Shipping at 250 MHz, $175 (10 ku)

2002 Berkeley Design Technology, Inc.

13

DSP Processors
Strengths and Weaknesses

DSP performance, efficiency strong compared

to other off-the-shelf processors


But may not be adequate for demanding
tasks
Relatively easy to program

But compilers are often inefficient


And C6xxx processors are assembly programmers

worst nightmare

Good DSP-oriented dev. tools, infrastructure


TIs dev. infrastructure is particularly good
But mediocre dev. infrastructure for non-DSP tasks
2002 Berkeley Design Technology, Inc.

14

2002 Berkeley Design Technology, Inc.


Stanford University

Page 7

October 2002

Comparing FPGAs and DSPs for Embedded Signal Processing

DSP Processors
Strengths and Weaknesses

Relatively low development cost, risk


Mature technology
Large, experienced developer base
Fast time-to-market
Some architectures available from multiple vendors
But some vendors roadmaps are unclear
Relatively limited product offerings
But products offer strong, relevant integration

2002 Berkeley Design Technology, Inc.

15

Wireless Bandwidth Growth


2G
2.5G

GSM
DSC1800
PCS1900
IS-95B
IS-54B
IS-136
PDC

8-13 Kbps

GPRS
HCSD
IS-95C
IS-136+
IS-136 HS
Compact EDGE

64-384 Kbps

3G
3GPP-DS-FDD
3GPP-DS-TDD
3GPP-MC
ARIB W-CDMA
IS-2000 CDMA
IS-95-HDR

384-2000+ Kbps

NARROWBAND
CIRCUIT
VOICE

WIDEBAND
PACKET
DATA

~100 MIPS

~10,000 MIPS

2002 Berkeley Design Technology, Inc.

~100,000 MIPS

Source: MorphICs Technology, Inc.

16

2002 Berkeley Design Technology, Inc.


Stanford University

Page 8

October 2002

Comparing FPGAs and DSPs for Embedded Signal Processing

Why Consider FPGAs?


As the industry shifts from second-generation,
2G, to 3G wireless we see the percentage of the
physical layer MIPS that reside in the DSP
dropping from essentially 100 percent in todays
technology for GSM to about 10 percent for
wideband code-division multiple access
(WCDMA).
Texas Instruments
IEEE Communications Magazine
January 2000
2002 Berkeley Design Technology, Inc.

17

FPGAs
Field-Programmable Gate Arrays

An amorphous sea of reconfigurable logic with


reconfigurable interconnect
Possibly interspersed with fixed-logic resources, e.g.,
processors, multipliers
Potential for very high parallelism
Historically used for prototyping and glue logic, but
becoming more sophisticated
DSP-oriented architecture features
DSP-oriented tools and design libraries

Viterbi, Turbo, and Reed-Solomon coders and decoders, FIR


filters, FFTs,

Key DSP players: Altera and Xilinx


2002 Berkeley Design Technology, Inc.

18

2002 Berkeley Design Technology, Inc.


Stanford University

Page 9

October 2002

Comparing FPGAs and DSPs for Embedded Signal Processing

Example: Altera Stratix


Up to 28 hard-wired DSP blocks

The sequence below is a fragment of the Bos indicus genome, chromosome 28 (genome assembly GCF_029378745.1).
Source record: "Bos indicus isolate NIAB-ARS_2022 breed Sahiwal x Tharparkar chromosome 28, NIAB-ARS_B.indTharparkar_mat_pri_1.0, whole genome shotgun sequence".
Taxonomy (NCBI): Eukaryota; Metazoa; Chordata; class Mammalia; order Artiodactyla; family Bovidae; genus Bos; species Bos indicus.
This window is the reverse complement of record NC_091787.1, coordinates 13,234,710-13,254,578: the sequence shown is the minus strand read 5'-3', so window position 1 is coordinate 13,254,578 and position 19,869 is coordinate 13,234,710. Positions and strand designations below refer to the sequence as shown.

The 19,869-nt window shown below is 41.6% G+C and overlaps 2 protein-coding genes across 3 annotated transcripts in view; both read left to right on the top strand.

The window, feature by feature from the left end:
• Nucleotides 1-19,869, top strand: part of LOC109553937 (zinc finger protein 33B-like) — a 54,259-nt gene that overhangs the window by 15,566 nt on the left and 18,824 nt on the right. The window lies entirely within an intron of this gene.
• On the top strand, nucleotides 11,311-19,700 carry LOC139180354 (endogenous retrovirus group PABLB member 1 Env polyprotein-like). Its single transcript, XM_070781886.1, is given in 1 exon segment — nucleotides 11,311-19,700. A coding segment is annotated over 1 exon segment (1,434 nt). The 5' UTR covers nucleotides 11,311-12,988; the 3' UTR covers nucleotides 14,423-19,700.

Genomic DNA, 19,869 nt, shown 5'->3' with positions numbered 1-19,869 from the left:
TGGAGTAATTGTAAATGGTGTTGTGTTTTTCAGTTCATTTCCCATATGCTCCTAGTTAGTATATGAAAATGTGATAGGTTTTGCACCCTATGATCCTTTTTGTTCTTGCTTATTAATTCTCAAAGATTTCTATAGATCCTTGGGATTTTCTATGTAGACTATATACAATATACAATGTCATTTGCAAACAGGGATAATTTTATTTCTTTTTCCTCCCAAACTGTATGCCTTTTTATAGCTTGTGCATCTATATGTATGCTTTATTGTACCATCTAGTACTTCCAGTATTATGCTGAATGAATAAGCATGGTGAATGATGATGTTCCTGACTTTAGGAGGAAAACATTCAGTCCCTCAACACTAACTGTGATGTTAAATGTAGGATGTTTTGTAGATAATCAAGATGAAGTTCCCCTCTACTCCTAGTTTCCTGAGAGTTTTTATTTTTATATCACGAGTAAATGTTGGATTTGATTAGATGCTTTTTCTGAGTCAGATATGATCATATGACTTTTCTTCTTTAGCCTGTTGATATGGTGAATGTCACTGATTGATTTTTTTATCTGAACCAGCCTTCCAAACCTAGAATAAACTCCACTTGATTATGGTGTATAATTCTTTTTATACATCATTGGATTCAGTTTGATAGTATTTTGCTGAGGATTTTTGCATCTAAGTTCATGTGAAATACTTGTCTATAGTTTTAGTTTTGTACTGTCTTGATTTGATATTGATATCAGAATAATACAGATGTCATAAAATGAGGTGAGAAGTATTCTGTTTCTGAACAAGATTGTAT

8x9-bit, 4x18-bit, 1x36-bit multiply operations
Optional pipelining, accumulation, etc.
3 sizes of hard-wired memory blocks
DSP Blocks
Logic Array
Blocks

I/O Elements

MegaRAM
Blocks

Phase-Locked
Loops
M512 RAM
Blocks

M4K RAM
Blocks

2002 Berkeley Design Technology, Inc.

19

Altera Stratix
High-end, DSP-enhanced FPGAs

IP blocks

Filters, FFTs, Viterbi decoders,


Nios processor
Third-party IP, e.g., DMA controllers

DSP tools

Parameterized IP block generators


Simulink to FPGA link
C+Simulink to FPGA design flow

Sampling now; production end of 2002


Prices begin at $170 (1 ku)

2002 Berkeley Design Technology, Inc.

20

2002 Berkeley Design Technology, Inc.


Stanford University

Page 10

October 2002

Comparing FPGAs and DSPs for Embedded Signal Processing

Altera
FIR Filter
Compiler

Source: Altera

2002 Berkeley Design Technology, Inc.

21

Others: Xilinx
Virtex line of FPGAs

Virtex-II
Includes array of hard-wired 18 18 multipliers plus
distributed memory
Up to 168 multipliers in biggest chip
Most versions available now
Virtex-II Pro: joint effort with IBM
Adds up to four hard-wired
PowerPC 405 cores
Up to 216 multipliers in biggest chip
Sampling now
Source: Xilinx
Prices begin at $169 (1 ku)
2002 Berkeley Design Technology, Inc.

22

2002 Berkeley Design Technology, Inc.


Stanford University

Page 11

October 2002

Comparing FPGAs and DSPs for Embedded Signal Processing

FPGAs
Strengths and Weaknesses

Massive performance gains on some

algorithms
Architectural flexibility can yield efficiency
Adjust data widths throughout algorithm
Parallelism where you need it
Massive on-chip memory bandwidth

Efficiency compromised by generality


Embedded MAC units and memory blocks improve
efficiency but reduce generality
Re-use hardware for multiple tasks
Field reconfigurability (for some products)
2002 Berkeley Design Technology, Inc.

23

FPGAs
Strengths and Weaknesses

Potentially good cost and power efficiency


But prices and power consumption are much
higher than DSPs
Development is long and complicated
Design flow is unfamiliar to most DSP engineers
But cost and complexity is much lower than ASICs
And processor cores reduce development burden
Development infrastructure badly lags DSPs
DSP-oriented tools are immature

Xilinx has mature products, but others are


playing catch-up